Property values have regained nearly all of their losses and continue to grow, 16% year-over-year. However, REO inventory is up 10% over the past 12 months with half of that increase coming between April and July 2013. This is a result of a 20% YOY increase in pre-foreclosure activity. The intriguing driver in King County in 2014 will be supply. Compared to other Counties in this study, there will be more new properties available to meet strong demand generated by robust population growth and relatively low unemployment. However, the market is going to see an increase in distressed properties as well. Sales volumes will probably continue to outpace national averages, but property appreciation will likely slow given that more of these sales will be accounted for by distressed properties than in 2013.

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Los Angeles County, Calif.

Los Angeles recorded above average property appreciation gains during the 6 to 12 months before July 2013 and is moving closer to recovering lost property values than many other markets in the study. But any positive momentum has to be tempered as the rise in home prices in Los Angeles was clearly in response to a limited supply of properties for sale. As a result, overall sales volume gains (9%) were below most of the other counties. Even within this market, there are signs of an uneven recovery.

Miami-Dade County, Fla.

Property appreciation levels have lagged from January to July 2013 up only 8% while the national average is 11%. This happened due to a 20% influx of REO inventory. Demand, and the resulting sales volume increase of 19%, has been as strong in Miami as nearly any other market, but again, a large portion of this activity was concentrated on distressed properties. High REO inventory has not stopped the largest increase in building permit activity between 2010 and 2013, up 154%. Population growth of 3.8% is amongst the largest in the country, but unemployment of 8.4% is dragging down demand. For 2014, it appears there will be ample supply to meet yearly demand which is good news. The bad news is that more of this supply will be distressed properties. As a result, property appreciation is expected to lag behind study averages.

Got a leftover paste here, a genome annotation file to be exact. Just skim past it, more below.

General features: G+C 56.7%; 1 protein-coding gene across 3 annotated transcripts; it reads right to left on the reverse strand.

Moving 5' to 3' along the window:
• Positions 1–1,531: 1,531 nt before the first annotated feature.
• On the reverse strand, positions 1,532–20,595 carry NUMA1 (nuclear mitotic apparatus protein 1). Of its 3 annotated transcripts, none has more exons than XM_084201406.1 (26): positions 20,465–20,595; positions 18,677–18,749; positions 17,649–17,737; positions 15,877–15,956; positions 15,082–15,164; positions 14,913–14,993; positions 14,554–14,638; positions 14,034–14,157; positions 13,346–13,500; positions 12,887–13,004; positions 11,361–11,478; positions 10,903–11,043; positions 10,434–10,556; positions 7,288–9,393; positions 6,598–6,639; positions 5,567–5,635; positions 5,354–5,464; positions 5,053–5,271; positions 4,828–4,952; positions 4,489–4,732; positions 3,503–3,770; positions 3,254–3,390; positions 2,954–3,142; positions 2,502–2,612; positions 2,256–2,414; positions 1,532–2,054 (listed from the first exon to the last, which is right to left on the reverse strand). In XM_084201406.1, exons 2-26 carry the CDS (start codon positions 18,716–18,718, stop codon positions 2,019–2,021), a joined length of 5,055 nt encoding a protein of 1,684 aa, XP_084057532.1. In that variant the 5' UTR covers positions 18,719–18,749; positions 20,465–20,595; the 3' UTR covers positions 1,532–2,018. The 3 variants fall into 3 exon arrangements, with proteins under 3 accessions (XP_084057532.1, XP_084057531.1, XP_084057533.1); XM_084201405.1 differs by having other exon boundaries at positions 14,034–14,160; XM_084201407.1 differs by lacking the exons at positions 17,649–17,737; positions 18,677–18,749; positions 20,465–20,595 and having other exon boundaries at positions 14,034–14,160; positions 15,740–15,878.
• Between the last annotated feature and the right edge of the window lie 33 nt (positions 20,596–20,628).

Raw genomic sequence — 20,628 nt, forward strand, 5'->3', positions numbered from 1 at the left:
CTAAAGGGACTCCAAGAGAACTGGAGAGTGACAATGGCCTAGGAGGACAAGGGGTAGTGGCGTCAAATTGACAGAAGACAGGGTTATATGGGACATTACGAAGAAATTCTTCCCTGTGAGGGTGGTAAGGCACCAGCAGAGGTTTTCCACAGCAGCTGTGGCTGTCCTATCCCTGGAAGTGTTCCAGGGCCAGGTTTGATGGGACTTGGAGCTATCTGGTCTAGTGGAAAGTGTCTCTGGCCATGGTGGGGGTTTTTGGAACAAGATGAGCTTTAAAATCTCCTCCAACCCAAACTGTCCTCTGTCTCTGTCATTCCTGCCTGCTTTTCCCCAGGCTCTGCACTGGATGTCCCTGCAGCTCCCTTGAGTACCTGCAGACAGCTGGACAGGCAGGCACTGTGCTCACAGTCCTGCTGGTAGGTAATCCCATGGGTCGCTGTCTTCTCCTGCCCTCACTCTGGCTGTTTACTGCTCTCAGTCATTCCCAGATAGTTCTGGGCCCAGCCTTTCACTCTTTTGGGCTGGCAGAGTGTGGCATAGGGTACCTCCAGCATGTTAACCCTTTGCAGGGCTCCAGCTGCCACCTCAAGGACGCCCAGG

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San Diego County, Calif.<TAB>

San Diego home sellers are listing their properties on the market, resulting in a positive impact on property appreciation as values are now at 82% of their pre-crisis levels. REO inventory is currently 79% off the September 2008 peak, the strongest of any county in the study, which has limited overall supply. A limited supply of properties for sale will continue to be a challenge in San Diego County during 2014, especially as new permit activity is only 20%. This will drive property appreciation although some gains will be limited by a lack of demand owing to the county’s high unemployment rate of 7.7% relative to historic low performance which was around 2%.

Wayne County, Mich. <TAB>

Year-over-year sales volume increases were strong, 21%, in comparison to the other markets, but a large REO inventory is impacting what’s being sold leading to sub-par property appreciation gains over the past 12 months. Demand drivers in Wayne County are not strong, with population growth decreasing by 1.5%, the largest in the study, and unemployment at 11.8%. Distressed properties will likely continue to constitute much of the available supply in 2014, meaning sales volume should continue to be solid although negative demand drivers will limit these gains as they have in the past. Overall, appreciation levels will still lag behind study averages.